Clin Soc Work J (2012) 40:6674 67
specific code. The Institutional Review Board of the educa-tional institute where I was a doctoral student approved thestudy.ParticipantsTwo primary means were used to recruit subjects: (a)Posting recruitment messages on a childfree list serve (NoKidding) and on a list serve for doctoral students, and(b) distributing fliers to colleagues. Both methods yieldedparticipants. In addition, participants referred other par-ticipants. The sampling methodology was a nonprobabilitysnowball, a purposive sampling method. Still, snowballsampling and the small sample size (
15) were bothlimitations for the study. However, the women recruitedarticulated the dimensions and dynamics associated withthe research questions.Data AnalysisOnce the interviews were transcribed, I began coding datausing the qualitative methods detailed by Charmaz (2000,2006) and Strauss and Corbin (1998). Coding began with line-by-line reading of the transcripts, labeling them withwords that classified and summarized information andresulted in initial categories of data. My dissertation chairand I met every 2 weeks to review, discuss, and analyze thedata. This process continued for the duration of the project.Data analysis used constant comparison to identify simi-larities and differences among transcripts. Through thisprocess, more defined categories of data evolved andmeaning began to emerge. As the amount of data increased,I constructed a visual ‘‘map’’ or diagram of the evolvingcategories, seeking connections between pieces of infor-mation. Once I fractured and categorized the data, I movedinto axial coding, further subcategorizing the data. Thecomplete dissertation committee further reviewed the dataand findings. To help counter limitations and to increaseapplicability of the findings, six subjects read and respon-ded to the results and participated in additional follow upinterviews (Lincoln and Guba1985).
The overall exploratory study yielded rich data or findingson women at midlife who were intentionally childfree; thispaper focuses on the finding of regret and related themes.For a summary of all results and findings please consult thefull dissertation (DeLyser2007), which is available onlineand from ProQuest.Actual SampleFifteen women completed both first and second interviewsand six subjects participated in member-check interviews.They ranged in age from 42 to 60 years old. Approximately60% were between the ages of 50 and 60. All were collegegraduates and were employed, with some holding advanceddegrees. One woman was non-White; all the others wereWhite. Of the 15 participants, 13 were in long-term heter-osexual marriages and 2 were in heterosexual partnershipsof 8 or more years. Kreider (2005, P70) reported that, onaverage, first marriages ending in divorce lasted about 8years. In this study the average length of partnership ormarriage was 16.11 years. This sample isconsistent with theknown profile of voluntarily childfree women, who weretypically educated, disproportionally White, and employed(U.S. Census Bureau2008). Census Bureau, Current Pop-ulation Survey, June 2008 Fertility Supplement).Regret?I sought to learn if intentionally childfree, midlife womenregretted their decision to forgo motherhood. I wondered if nearing or reaching menopause might be a catalyst to regretor might generate panic. Narrative statements from twoparticipants best sum up the views from this sample: ‘‘Ihave to say that I think it is an erroneous assumption thatwomen at midlife are regretful’’ and ‘‘I don’t think of it assad or regretful. I think of women who have made thatdecision as having more interesting lives.’’Only two women were regretful regarding their choicenot to pursue motherhood. One, who married a man morethan a decade older than she, expressed regret over nothaving children. She explained that her wish for childrenwas ‘for selfish reasons.’As an only child, she waswithout siblings and extended family and she assumed shewould outlive her husband. She does not ‘‘beat [herself]up’over the decision, yet reported ‘I wish I had [hadchildren]. It is not one of those, like that cartoon, ‘Oops, Iforgot to have children.’ It is not that. It is just, you can’tcontrol everything and that’s life.’’ Although she ended thestatement with an optimistic ‘‘I am happy the way I am,’’her point was made that she wanted a family. Yet sheadded, ‘I am considered very opinionated. I would say‘assertiveand other people would say ‘aggressive,’ aperson with strong opinions. And when it came to kids Iwas like ‘whatever.’ So it is odd.’’ The second, when askedabout regret, projected herself into the future and wonderedhow she might feel decades from now. ‘‘My only thinkingis that I could be regretful when I’m 60 or 70 and I don’thave children to come visit me.In part, what seemed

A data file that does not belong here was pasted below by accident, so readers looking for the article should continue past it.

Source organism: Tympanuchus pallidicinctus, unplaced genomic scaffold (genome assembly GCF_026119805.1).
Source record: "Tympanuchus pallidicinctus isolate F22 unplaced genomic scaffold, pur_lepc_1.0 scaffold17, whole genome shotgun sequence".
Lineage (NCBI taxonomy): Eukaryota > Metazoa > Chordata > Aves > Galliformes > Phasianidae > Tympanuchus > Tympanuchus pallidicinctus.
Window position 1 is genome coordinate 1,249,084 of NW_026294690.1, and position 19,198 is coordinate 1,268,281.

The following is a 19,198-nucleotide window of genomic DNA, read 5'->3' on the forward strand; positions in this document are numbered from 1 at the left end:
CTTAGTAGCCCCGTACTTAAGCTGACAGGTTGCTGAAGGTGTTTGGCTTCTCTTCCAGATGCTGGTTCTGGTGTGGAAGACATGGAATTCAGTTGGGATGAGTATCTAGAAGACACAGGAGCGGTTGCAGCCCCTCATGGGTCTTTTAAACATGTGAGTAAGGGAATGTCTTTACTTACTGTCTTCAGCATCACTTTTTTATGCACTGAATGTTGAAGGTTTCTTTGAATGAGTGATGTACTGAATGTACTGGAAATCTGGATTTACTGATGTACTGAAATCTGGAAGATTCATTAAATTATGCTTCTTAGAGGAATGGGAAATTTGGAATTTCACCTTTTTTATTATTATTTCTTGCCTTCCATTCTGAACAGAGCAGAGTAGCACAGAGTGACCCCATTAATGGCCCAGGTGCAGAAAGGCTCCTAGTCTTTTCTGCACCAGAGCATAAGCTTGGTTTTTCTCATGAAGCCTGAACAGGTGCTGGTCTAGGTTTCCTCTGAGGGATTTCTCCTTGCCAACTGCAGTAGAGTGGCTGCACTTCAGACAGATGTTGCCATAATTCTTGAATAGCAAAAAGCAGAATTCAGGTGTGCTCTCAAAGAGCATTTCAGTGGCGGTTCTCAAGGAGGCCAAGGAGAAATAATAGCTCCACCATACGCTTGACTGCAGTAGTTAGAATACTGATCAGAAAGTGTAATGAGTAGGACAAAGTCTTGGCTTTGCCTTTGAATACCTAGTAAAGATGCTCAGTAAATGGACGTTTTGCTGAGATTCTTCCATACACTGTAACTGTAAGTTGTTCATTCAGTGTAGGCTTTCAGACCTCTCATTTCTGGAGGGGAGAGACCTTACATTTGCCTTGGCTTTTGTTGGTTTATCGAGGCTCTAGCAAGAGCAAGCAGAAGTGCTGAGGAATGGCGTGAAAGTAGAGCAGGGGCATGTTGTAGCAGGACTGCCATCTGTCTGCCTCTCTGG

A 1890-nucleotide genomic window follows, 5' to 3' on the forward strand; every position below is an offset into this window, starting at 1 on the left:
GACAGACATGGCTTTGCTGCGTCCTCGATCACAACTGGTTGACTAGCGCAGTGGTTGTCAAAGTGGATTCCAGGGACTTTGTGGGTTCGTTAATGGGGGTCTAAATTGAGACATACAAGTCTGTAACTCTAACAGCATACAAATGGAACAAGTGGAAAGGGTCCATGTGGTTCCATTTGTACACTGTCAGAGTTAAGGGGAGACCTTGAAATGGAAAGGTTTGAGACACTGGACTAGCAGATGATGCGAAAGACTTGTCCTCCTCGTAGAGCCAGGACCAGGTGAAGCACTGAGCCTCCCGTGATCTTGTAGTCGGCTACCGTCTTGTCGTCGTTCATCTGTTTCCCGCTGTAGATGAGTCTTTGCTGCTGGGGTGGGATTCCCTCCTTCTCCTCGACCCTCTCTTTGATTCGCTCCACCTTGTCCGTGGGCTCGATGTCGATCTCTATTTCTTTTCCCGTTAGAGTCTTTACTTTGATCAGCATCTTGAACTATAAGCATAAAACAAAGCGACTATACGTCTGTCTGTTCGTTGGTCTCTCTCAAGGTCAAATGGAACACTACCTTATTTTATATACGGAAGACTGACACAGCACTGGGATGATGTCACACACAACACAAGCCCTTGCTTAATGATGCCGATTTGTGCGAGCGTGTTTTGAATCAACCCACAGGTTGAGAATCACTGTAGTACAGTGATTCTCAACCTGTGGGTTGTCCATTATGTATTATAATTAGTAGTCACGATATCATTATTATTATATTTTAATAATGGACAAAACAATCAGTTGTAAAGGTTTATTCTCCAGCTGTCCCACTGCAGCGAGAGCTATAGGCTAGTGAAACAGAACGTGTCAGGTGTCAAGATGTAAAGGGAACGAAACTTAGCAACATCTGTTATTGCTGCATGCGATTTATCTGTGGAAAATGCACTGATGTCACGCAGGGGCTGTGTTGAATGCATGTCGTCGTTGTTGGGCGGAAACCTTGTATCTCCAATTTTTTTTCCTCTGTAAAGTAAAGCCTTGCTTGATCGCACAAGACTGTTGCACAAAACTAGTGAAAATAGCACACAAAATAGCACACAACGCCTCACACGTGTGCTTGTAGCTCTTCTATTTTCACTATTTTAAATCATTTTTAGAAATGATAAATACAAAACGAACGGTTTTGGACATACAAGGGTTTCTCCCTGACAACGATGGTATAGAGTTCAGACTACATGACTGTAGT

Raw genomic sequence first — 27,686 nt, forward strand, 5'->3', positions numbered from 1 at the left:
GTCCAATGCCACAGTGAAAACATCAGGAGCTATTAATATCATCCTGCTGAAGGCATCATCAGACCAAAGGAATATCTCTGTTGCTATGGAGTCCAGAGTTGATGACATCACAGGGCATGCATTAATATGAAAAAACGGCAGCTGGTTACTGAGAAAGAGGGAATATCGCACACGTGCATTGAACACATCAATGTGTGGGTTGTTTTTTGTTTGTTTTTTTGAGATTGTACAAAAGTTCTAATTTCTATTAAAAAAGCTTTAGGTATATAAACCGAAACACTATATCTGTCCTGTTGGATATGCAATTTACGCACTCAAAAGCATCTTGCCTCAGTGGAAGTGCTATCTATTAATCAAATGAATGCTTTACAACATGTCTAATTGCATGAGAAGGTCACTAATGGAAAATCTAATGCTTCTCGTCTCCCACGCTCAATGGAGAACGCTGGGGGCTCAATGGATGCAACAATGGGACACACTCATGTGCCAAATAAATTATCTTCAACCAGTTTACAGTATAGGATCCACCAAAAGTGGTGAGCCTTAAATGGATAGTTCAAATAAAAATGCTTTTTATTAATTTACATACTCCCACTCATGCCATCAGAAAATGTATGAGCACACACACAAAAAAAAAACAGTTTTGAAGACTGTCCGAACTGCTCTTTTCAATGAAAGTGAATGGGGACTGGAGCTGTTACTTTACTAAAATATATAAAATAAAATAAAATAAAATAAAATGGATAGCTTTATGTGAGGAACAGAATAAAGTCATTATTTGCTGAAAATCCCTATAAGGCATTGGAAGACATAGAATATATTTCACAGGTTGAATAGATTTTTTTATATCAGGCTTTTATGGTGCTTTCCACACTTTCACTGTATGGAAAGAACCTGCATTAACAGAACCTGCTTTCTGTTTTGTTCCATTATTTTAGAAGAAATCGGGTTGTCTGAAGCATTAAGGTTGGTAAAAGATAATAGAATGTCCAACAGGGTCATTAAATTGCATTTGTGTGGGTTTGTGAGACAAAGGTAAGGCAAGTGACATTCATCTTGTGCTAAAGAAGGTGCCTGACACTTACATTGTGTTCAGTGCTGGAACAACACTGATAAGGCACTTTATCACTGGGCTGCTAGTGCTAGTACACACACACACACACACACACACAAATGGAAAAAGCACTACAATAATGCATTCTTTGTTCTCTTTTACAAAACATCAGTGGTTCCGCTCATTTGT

68 Clin Soc Work J (2012) 40:6674